Prevention

The U.S. longevity gap

Robert H. Shmerling, MD
Robert H. Shmerling, MD, Faculty Editor, Harvard Health Publications

It may surprise some to realize that life expectancy in the United States is lower than in other developed countries. The reasons include higher rates of motor vehicle accidents, drug overdoses, and gun violence. They have a large effect on longevity because they predominantly affect young people. If there is good news, it’s that these contributors are preventable. Other factors that may be more difficult to tackle include inaccessible or unaffordable health care.

When hot gets too hot: keeping children safe in the heat

Claire McCarthy, MD
Claire McCarthy, MD, Faculty Editor, Harvard Health Publications

As temperatures around the U.S. continue to rise, it’s important for parents to recognize the risks that sunny summer days can pose to children. Heat exhaustion and heat stroke are some of the most common issues overheated children may face, but simple measures, like taking rest breaks in the shade, watching the weather forecast for excessive heat, and drinking cold water can help keep children safe during the sunny summer days.

E-cigarettes: Good news, bad news

John Ross, MD, FIDSA
John Ross, MD, FIDSA, Contributing Editor

While e-cigarettes do not produce the tar or toxic gases found in cigarette smoke, this doesn’t make them a healthy option. The e-liquid found in e-cigarettes still contains highly addictive nicotine that also increases your risk of insulin resistance and type 2 diabetes. Nicotine also increases the risk of addiction to other drugs and may impair brain development. Rather than rely on the perceived benefits of e-cigarettes, people should avoid smoking altogether.

Gut reaction: How bacteria in your belly may affect your heart

Julie Corliss
Julie Corliss, Executive Editor, Harvard Heart Letter

Research suggests that the bacteria in your gut may also impact your heart health. Collectively known as the gut microbiota, these microbes assist with digestion, but also make certain vitamins, break down toxins, and train your immune system. These microbes also play a role in obesity and the development of diabetes, both of which can increase your risk of developing heart disease.

Quitting smoking during the second half of the menstrual cycle may help women kick the habit

Hope Ricciotti, MD
Hope Ricciotti, MD, Editor in Chief, Harvard Women's Health Watch

Studies have shown that not only do women have a harder time quitting than men, but they also experience more severe health consequences from smoking. However, new research suggests that it may be easier for women to quit smoking during the second half of their menstrual cycle. During this time, the hormone progesterone is higher, and this appears to aid in quitting and avoiding relapse.

Fewer allergies: A possible upside of thumb sucking and nail biting

Claire McCarthy, MD
Claire McCarthy, MD, Faculty Editor, Harvard Health Publications

It’s no surprise that children suck their thumbs or bite their nails. These behaviors are often discouraged, as they can go on to cause damaged teeth, infections, or even elicit teasing from other children. However, a new study suggests that there are benefits for children who exhibit these behaviors, as it makes their immune systems better at attacking germs and decreases their risk of developing common allergies. Although these habits may be irritating for parents, they may improve your child’s health in the long run.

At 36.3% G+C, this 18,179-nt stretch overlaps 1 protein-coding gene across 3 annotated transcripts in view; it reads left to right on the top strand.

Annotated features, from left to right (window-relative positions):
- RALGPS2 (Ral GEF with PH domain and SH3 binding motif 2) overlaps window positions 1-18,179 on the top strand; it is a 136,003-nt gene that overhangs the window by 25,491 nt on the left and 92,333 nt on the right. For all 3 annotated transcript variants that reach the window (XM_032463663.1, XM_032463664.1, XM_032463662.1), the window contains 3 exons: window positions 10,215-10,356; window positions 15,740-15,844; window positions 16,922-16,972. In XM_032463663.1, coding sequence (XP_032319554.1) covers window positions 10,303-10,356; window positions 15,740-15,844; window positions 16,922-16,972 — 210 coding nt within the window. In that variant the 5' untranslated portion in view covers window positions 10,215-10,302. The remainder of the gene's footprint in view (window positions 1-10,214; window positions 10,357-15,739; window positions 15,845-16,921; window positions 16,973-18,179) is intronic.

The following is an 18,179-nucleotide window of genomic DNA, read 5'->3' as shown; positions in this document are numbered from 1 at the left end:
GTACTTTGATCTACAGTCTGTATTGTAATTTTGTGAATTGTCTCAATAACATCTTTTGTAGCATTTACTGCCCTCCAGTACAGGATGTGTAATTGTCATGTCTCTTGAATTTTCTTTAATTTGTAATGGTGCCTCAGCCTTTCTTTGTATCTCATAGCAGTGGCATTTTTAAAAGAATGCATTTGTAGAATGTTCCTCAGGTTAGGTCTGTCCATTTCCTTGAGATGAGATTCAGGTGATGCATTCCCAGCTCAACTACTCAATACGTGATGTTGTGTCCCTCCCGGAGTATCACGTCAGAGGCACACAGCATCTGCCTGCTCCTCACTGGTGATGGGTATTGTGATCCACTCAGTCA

New blood test for colon cancer screening: Questions remain

Celia Smoak Spell
Celia Smoak Spell, Contributor

In April, the U.S. Food and Drug Administration (FDA) approved a new screening test for colon cancer, making it the first blood-based test for this type of cancer. While this test does make it more convenient for people to get screened for colon cancer, it is also less exact than the current screening methods. It is important to discuss your risk factors and screening options with your doctor.

The right reasons to choose a sunscreen—and the right way to use it

Claire McCarthy, MD
Claire McCarthy, MD, Faculty Editor, Harvard Health Publications

There are a wide variety of sunscreen products on the market today that can help to prevent sunburns and skin cancer, but in a recent study published in the journal JAMA Dermatology, researchers found that 40% of the top 65 most popular sunscreens didn’t meet American Academy of Dermatology guidelines. When buying sunscreen, it is important to choose a product that is broad-spectrum, has an SPF over 30, and is water resistant. In addition to choosing the right sunscreen, it’s important to use it correctly in order to truly protect your skin from the sun.

For the good of your heart: Keep holding the salt

Naomi D. L. Fisher, MD
Naomi D. L. Fisher, MD, Contributor

A recently published study claimed that people who ate a low sodium diet were more likely to suffer from cardiovascular disease and death. However, there were problems with this study – including difficulty with accurately measuring each study volunteer’s daily intake of sodium. Low sodium diets may be harmful for small subsets of people, but for the majority of people restricting salt intake is still important for cardiovascular health.

What’s the best way to quit smoking?

Wynne Armand, MD
Wynne Armand, MD, Contributing Editor

Quitting smoking can add years to your life. The earlier the better, but the benefits of quitting are real and significant, even if you’re 80. There are several ways to quit and it often takes multiple attempts to become and ex-smoker for good. Research suggests that for some people, quitting “cold turkey” may be the most effective approach.